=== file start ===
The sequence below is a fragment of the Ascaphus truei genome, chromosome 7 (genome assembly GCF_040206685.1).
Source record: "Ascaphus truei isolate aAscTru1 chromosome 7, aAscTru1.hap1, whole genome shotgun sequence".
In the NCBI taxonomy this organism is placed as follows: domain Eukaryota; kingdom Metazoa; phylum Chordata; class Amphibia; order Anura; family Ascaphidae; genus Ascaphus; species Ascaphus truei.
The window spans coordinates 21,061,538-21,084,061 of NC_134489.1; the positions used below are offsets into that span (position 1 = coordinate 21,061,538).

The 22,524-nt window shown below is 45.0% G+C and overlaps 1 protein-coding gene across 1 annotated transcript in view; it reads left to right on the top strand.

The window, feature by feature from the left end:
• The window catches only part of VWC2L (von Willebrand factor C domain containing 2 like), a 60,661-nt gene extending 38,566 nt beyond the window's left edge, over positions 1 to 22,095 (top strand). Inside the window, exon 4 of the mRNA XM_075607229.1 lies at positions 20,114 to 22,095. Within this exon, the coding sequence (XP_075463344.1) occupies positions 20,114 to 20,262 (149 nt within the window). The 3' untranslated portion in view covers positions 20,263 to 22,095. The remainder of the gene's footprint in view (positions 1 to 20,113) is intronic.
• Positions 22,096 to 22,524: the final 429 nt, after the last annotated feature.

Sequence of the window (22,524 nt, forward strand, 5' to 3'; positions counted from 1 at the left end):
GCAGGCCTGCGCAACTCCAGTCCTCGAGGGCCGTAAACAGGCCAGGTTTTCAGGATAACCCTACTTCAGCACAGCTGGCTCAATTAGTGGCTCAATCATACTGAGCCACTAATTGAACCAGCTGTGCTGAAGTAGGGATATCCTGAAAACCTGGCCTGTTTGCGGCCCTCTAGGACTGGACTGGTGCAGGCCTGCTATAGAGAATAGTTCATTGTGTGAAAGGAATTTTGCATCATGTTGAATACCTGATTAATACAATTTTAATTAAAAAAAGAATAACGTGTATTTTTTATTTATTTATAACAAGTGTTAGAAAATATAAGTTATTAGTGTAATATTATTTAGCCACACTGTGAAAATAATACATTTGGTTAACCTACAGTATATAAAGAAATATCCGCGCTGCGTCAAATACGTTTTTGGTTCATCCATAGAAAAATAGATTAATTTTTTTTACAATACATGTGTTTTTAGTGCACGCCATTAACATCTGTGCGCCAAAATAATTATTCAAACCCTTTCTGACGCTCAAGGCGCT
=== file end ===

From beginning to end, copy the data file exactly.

The sequence below is a fragment of the Ascaphus truei genome, chromosome 7 (genome assembly GCF_040206685.1).
Source record: "Ascaphus truei isolate aAscTru1 chromosome 7, aAscTru1.hap1, whole genome shotgun sequence".
In the NCBI taxonomy this organism is placed as follows: domain Eukaryota; kingdom Metazoa; phylum Chordata; class Amphibia; order Anura; family Ascaphidae; genus Ascaphus; species Ascaphus truei.
The window spans coordinates 21,061,538-21,084,061 of NC_134489.1; the positions used below are offsets into that span (position 1 = coordinate 21,061,538).

The 22,524-nt window shown below is 45.0% G+C and overlaps 1 protein-coding gene across 1 annotated transcript in view; it reads left to right on the top strand.

The window, feature by feature from the left end:
• The window catches only part of VWC2L (von Willebrand factor C domain containing 2 like), a 60,661-nt gene extending 38,566 nt beyond the window's left edge, over positions 1 to 22,095 (top strand). Inside the window, exon 4 of the mRNA XM_075607229.1 lies at positions 20,114 to 22,095. Within this exon, the coding sequence (XP_075463344.1) occupies positions 20,114 to 20,262 (149 nt within the window). The 3' untranslated portion in view covers positions 20,263 to 22,095. The remainder of the gene's footprint in view (positions 1 to 20,113) is intronic.
• Positions 22,096 to 22,524: the final 429 nt, after the last annotated feature.

Sequence of the window (22,524 nt, forward strand, 5' to 3'; positions counted from 1 at the left end):
GCAGGCCTGCGCAACTCCAGTCCTCGAGGGCCGTAAACAGGCCAGGTTTTCAGGATAACCCTACTTCAGCACAGCTGGCTCAATTAGTGGCTCAATCATACTGAGCCACTAATTGAACCAGCTGTGCTGAAGTAGGGATATCCTGAAAACCTGGCCTGTTTGCGGCCCTCTAGGACTGGACTGGTGCAGGCCTGCTATAGAGAATAGTTCATTGTGTGAAAGGAATTTTGCATCATGTTGAATACCTGATTAATACAATTTTAATTAAAAAAAGAATAACGTGTATTTTTTATTTATTTATAACAAGTGTTAGAAAATATAAGTTATTAGTGTAATATTATTTAGCCACACTGTGAAAATAATACATTTGGTTAACCTACAGTATATAAAGAAATATCCGCGCTGCGTCAAATACGTTTTTGGTTCATCCATAGAAAAATAGATTAATTTTTTTTACAATACATGTGTTTTTAGTGCACGCCATTAACATCTGTGCGCCAAAATAATTATTCAAACCCTTTCTGACGCTCAAGGCGCT